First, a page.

Make no mistake about it, I’ve had my hangups with YouTube Music and Google’s decision to force feed it to all the satisfied Google Play Music users out there. I’ve said it before and I’ll say it again: if you are replacing a viable service with a new service, the new service should do everything – EVERYTHING – that the already-working, already-adopted service currently does. With YouTube Music, that just hasn’t been the case at all.
From Bluetooth issues, to Chromecast issues, to playback issues, YouTube Music has been inferior to Google Play Music in far too many ways. When it was just a new experiment, that wasn’t a huge deal. The minute Google chose to pull the plug on Google Play Music and make YouTube Music their flagship music offering, the gloves came off. It was at that point that Google’s new music streaming service started coming under scrutiny, and that scrutiny was warranted.
Things have been changing recently, however, and as Google Play Music begins its final exit, it seems Google is getting preparations in line for the big replacement. Just last week I wrote a post cheering on the continuing efforts to make YouTube Music less frustrating and I’ve stood by that opinion ever since. For better or worse, I’ve stayed put with YouTube Music and plan to ride it out from here.
There are still issues, but Google is fixing things
One failing YouTube Music had that I didn’t even realize was the inability to cast uploaded music from the app for free users. For a few reasons, I didn’t even realize this was a limitation. First, I’ve been a premium subscriber for years, reaching all the way back to the YouTube Red days. As soon as they bundled ad-free YouTube and the full Google Play Music subscriptions together, I was in and I’ve kept it ever since. Second, being a long-time music streaming subscriber, I’ve largely moved away from purchasing music and uploading it for listening and posterity. Instead, I’ve gone all-in on the monthly fee for a nearly-unlimited music experience and haven’t looked back.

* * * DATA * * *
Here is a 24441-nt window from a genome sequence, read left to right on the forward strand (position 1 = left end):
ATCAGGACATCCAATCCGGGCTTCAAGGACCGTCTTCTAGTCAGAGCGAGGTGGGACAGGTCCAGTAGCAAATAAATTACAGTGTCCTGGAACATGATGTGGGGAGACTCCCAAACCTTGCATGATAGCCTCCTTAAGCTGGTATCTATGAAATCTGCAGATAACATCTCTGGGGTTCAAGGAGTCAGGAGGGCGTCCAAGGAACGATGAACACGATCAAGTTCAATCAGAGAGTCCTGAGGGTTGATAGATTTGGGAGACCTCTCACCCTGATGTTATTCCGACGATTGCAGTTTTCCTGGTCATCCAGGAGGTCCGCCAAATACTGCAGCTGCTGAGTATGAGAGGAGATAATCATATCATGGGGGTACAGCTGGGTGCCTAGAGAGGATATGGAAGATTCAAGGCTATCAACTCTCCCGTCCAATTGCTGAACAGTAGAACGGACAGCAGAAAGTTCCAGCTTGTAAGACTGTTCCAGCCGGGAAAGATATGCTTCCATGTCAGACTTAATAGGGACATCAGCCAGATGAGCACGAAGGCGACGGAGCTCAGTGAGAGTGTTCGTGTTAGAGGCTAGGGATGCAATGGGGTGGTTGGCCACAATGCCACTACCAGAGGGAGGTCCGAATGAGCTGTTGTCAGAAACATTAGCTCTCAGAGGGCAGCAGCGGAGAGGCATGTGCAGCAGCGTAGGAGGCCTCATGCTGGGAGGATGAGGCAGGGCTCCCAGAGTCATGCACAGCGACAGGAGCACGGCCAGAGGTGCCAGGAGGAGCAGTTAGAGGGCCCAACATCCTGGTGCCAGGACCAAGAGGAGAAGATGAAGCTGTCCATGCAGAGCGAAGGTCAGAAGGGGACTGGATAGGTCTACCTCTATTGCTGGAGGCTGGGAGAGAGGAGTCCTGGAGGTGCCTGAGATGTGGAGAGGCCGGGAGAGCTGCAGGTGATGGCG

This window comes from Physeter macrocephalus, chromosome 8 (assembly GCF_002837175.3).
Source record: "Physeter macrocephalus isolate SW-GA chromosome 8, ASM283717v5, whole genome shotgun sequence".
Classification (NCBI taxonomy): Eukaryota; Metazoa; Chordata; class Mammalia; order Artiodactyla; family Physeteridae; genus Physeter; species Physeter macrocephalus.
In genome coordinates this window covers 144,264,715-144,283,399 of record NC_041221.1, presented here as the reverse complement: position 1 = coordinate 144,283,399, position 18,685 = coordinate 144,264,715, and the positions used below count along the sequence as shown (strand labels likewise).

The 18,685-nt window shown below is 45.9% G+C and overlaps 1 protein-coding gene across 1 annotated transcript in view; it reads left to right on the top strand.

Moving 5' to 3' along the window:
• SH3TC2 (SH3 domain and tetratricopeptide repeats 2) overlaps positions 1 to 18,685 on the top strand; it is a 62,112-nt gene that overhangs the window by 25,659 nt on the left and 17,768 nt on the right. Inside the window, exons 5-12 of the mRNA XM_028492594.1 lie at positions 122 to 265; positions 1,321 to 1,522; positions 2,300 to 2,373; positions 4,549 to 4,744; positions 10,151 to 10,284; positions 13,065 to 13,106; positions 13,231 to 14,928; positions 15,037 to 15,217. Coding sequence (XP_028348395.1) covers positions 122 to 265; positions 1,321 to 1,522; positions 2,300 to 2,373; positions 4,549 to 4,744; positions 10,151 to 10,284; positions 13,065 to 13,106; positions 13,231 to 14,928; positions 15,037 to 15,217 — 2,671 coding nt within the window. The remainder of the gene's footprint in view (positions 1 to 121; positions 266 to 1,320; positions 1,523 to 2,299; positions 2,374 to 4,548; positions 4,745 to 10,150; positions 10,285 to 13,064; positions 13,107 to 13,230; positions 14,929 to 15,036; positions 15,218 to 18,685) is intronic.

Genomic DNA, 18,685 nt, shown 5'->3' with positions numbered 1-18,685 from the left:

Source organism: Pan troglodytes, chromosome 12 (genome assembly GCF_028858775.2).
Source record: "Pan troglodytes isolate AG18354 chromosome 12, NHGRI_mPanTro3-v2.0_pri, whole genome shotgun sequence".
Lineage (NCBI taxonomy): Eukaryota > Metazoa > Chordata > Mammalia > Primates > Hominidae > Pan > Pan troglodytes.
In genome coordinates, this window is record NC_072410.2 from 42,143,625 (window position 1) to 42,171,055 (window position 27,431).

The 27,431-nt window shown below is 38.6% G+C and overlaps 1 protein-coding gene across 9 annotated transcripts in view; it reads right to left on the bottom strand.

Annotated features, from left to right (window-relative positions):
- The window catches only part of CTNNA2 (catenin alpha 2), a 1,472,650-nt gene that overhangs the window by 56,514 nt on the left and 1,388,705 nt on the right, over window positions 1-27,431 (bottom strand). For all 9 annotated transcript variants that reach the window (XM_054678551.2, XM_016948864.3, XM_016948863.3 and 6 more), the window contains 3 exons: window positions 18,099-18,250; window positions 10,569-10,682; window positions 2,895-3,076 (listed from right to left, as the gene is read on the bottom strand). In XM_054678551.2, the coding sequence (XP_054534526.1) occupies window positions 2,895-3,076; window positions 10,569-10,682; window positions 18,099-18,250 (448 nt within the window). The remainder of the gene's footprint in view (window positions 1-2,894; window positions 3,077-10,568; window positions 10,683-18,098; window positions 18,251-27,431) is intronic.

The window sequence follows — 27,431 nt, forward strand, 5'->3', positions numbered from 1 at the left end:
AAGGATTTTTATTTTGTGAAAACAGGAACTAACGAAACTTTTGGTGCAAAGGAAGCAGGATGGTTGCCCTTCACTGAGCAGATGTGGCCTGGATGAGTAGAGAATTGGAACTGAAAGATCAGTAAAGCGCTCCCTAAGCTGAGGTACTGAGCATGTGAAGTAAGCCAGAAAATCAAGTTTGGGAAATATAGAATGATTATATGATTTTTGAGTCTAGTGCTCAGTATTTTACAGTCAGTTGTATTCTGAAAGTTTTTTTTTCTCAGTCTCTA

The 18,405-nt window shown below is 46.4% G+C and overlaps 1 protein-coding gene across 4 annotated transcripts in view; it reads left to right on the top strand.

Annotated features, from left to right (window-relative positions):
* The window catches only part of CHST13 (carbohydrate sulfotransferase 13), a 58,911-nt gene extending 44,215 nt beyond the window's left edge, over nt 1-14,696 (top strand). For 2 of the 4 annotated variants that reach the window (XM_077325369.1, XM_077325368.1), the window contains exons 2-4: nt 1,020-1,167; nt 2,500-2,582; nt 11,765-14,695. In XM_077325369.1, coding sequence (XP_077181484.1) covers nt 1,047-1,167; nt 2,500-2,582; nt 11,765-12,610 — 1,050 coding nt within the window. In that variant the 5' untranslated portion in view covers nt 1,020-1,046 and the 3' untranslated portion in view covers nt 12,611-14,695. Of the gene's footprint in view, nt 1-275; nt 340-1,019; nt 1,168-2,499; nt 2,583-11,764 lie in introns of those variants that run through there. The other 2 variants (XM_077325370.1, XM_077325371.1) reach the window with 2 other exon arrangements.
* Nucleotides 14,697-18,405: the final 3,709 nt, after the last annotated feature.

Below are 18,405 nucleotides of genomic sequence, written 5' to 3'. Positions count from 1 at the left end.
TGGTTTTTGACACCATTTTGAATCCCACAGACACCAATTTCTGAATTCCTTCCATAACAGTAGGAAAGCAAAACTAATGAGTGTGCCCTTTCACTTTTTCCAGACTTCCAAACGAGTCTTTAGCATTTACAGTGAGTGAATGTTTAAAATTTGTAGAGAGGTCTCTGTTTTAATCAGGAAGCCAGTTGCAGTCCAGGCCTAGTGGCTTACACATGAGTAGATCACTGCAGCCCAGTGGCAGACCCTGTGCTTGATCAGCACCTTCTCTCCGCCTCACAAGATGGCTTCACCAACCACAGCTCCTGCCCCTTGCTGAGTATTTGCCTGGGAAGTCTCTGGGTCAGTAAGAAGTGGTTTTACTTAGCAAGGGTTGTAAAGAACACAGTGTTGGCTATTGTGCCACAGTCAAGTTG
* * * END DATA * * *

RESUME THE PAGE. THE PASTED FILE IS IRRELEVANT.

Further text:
With my listening habits, I never gave much thought to the ability or inability to cast my own, personal library. Not everyone is like me, however, and many users like keeping their personally-owned music library with them. Google Play was great for this as a free place where people could store up to 50,000 songs and YouTube Music upped the ante to 100,000 songs. Pretty sweet, right?
Well, the problem with YouTube Music up to this point was the fact that uploaded music could be listened to by non-Premium subscribers, but could not be cast to external speakers. So, as a free users of YouTube Music, if you were listening to one of your 100,000 personal, uploaded tracks, you’d better be prepared to listen on your device or with headphones. This was not a limitation with Google Play Music, and its been a thorn in many users’ sides as the end of Play Music approaches.
Fear not, however, as YouTube Music has seemingly cured yet another of its ills and Google now allows all users to cast all their uploaded music regardless of whether or not they pay for YouTube Premium or not. While this isn’t a change that is going to affect a vast majority of users, it is a clear sign that Google is getting some of the final pieces in place for YouTube Music to be the proper replacement of Google Play Music. After all, YouTube Music is now the default audio player for Android. You can’t exactly have your stock music player incapable of doing standard music player things, can you?
Don’t mistake this for me saying YouTube Music is perfect. I’ll continue to sound the alarm about the missing cast functionality from the web player, but it is really feeling like Google is listening to complaints and fixing small issues with YouTube Music left and right these days. As a big company that doesn’t always respond quickly to user frustrations, this is a nice change of pace recently with YouTube Music and one that, frankly, many users just needed.